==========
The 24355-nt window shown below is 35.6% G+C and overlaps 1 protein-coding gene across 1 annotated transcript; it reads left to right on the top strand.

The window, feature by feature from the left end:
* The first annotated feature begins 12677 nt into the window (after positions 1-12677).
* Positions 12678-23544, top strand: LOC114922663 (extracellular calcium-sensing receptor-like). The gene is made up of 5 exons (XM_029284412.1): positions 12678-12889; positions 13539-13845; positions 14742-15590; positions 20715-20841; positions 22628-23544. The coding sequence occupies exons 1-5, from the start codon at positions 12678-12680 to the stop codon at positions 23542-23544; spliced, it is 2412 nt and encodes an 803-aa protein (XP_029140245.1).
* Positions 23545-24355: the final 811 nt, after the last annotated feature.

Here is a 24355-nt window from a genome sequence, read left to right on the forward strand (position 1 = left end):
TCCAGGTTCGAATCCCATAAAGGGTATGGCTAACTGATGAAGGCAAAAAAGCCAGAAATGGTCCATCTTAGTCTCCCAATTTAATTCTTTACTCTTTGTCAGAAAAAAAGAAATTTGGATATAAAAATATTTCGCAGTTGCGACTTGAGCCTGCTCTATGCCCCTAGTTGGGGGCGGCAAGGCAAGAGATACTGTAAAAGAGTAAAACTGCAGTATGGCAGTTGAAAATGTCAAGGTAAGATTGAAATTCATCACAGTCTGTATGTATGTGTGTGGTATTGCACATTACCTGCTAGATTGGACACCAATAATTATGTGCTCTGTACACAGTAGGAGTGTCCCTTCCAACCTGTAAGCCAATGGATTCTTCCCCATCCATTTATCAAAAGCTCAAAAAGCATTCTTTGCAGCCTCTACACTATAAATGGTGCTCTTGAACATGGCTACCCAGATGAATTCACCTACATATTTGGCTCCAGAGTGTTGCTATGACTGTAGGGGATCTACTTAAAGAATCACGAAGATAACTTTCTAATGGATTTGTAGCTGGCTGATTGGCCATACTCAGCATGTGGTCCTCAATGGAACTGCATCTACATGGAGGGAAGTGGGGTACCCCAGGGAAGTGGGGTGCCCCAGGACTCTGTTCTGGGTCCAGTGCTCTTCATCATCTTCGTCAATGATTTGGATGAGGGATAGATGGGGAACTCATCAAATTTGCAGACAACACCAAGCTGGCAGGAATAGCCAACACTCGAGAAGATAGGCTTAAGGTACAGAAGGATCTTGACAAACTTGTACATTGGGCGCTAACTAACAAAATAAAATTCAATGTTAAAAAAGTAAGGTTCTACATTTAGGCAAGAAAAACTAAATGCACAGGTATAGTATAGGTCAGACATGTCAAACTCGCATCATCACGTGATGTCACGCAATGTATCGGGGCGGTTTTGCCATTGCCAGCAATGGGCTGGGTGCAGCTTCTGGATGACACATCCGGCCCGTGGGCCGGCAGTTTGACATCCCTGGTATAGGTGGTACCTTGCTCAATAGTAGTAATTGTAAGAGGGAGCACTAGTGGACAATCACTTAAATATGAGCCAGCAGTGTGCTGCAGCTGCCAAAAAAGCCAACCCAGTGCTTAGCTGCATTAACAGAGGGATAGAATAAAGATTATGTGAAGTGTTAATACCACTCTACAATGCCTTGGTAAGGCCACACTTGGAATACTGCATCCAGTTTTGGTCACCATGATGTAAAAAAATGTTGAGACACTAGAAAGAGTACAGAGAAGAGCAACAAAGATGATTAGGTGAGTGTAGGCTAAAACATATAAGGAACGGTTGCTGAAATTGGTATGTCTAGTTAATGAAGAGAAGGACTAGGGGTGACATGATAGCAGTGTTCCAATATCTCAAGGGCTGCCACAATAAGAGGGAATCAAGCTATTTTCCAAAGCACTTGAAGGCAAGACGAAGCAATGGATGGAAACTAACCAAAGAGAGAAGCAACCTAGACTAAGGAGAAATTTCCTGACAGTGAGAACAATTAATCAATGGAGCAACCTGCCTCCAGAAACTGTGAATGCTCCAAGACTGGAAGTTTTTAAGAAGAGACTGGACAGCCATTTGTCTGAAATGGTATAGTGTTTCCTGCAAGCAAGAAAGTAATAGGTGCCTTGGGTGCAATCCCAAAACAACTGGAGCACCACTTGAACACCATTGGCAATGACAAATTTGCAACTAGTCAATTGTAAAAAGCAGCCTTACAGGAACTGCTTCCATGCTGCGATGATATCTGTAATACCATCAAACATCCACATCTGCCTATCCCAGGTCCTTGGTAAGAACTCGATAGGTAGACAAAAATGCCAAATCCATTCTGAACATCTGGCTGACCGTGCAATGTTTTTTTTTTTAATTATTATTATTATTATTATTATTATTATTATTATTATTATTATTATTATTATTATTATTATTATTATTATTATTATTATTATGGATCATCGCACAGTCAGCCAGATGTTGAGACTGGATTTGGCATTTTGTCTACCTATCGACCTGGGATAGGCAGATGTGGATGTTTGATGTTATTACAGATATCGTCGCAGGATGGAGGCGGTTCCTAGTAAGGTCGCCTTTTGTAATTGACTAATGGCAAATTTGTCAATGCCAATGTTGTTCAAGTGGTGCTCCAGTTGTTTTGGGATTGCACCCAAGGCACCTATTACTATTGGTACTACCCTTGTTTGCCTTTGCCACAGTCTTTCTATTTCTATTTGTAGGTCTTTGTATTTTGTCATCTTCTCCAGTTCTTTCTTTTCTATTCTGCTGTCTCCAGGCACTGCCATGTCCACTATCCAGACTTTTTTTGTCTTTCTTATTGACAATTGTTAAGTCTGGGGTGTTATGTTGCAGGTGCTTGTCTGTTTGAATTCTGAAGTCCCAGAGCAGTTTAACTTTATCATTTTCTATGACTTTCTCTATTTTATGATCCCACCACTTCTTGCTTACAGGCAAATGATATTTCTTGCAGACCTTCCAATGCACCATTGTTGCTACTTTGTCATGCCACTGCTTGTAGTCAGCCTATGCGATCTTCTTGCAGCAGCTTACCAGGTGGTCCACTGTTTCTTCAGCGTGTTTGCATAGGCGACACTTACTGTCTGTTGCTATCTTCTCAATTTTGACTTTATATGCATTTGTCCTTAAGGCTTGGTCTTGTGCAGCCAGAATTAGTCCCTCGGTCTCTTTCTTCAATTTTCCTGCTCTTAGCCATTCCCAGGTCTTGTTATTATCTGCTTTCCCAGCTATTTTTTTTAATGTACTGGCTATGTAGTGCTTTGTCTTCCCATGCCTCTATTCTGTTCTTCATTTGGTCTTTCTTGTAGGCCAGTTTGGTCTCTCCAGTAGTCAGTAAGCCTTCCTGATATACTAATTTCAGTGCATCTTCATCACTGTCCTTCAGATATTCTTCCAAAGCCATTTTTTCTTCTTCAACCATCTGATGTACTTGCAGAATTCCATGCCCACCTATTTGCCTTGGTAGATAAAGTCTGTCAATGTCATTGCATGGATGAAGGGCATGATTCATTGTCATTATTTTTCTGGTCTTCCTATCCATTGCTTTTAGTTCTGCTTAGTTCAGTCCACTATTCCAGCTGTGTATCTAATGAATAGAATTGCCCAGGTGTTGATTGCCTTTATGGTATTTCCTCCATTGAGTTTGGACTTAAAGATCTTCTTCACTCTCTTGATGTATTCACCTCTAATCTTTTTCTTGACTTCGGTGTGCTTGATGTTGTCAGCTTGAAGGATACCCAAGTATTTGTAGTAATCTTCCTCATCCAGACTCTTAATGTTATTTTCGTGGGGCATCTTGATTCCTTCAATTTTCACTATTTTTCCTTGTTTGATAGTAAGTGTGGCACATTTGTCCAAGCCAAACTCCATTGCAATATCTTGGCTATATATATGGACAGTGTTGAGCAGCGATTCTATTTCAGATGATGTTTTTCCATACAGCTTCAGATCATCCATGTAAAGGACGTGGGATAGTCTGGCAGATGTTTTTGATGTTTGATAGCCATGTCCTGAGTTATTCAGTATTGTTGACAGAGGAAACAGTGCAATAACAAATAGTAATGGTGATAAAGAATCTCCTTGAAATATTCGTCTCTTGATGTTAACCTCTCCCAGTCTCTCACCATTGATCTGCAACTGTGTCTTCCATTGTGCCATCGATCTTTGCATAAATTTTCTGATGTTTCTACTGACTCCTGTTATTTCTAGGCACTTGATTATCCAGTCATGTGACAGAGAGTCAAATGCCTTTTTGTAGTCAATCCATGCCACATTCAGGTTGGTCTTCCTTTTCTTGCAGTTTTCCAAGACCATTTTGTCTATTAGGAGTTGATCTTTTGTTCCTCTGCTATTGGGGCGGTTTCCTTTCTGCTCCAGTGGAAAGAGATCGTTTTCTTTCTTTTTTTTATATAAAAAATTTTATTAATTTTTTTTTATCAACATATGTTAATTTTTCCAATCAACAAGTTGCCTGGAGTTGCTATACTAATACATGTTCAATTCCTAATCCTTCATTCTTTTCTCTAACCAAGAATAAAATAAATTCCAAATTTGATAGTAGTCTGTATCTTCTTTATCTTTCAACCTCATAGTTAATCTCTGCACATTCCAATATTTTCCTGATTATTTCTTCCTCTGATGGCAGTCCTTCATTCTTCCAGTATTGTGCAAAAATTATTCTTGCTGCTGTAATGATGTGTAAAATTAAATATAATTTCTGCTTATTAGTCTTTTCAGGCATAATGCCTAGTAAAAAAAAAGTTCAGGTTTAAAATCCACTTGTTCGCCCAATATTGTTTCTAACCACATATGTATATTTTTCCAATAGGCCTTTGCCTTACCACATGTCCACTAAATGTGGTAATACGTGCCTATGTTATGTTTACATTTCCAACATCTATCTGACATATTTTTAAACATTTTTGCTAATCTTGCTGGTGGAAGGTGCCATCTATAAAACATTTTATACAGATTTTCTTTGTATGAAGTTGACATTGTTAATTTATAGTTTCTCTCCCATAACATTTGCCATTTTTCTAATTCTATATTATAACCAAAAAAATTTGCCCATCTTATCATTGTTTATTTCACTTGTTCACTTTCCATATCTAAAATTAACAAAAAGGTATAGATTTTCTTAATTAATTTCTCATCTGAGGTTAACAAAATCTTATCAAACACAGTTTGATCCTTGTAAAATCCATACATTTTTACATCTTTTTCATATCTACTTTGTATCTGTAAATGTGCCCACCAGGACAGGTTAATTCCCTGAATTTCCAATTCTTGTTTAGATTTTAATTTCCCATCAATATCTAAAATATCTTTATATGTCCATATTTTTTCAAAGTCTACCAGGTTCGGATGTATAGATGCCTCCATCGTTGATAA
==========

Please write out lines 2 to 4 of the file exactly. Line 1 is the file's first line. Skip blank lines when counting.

The window, feature by feature from the left end:
* The first annotated feature begins 12677 nt into the window (after positions 1-12677).
* Positions 12678-23544, top strand: LOC114922663 (extracellular calcium-sensing receptor-like). The gene is made up of 5 exons (XM_029284412.1): positions 12678-12889; positions 13539-13845; positions 14742-15590; positions 20715-20841; positions 22628-23544. The coding sequence occupies exons 1-5, from the start codon at positions 12678-12680 to the stop codon at positions 23542-23544; spliced, it is 2412 nt and encodes an 803-aa protein (XP_029140245.1).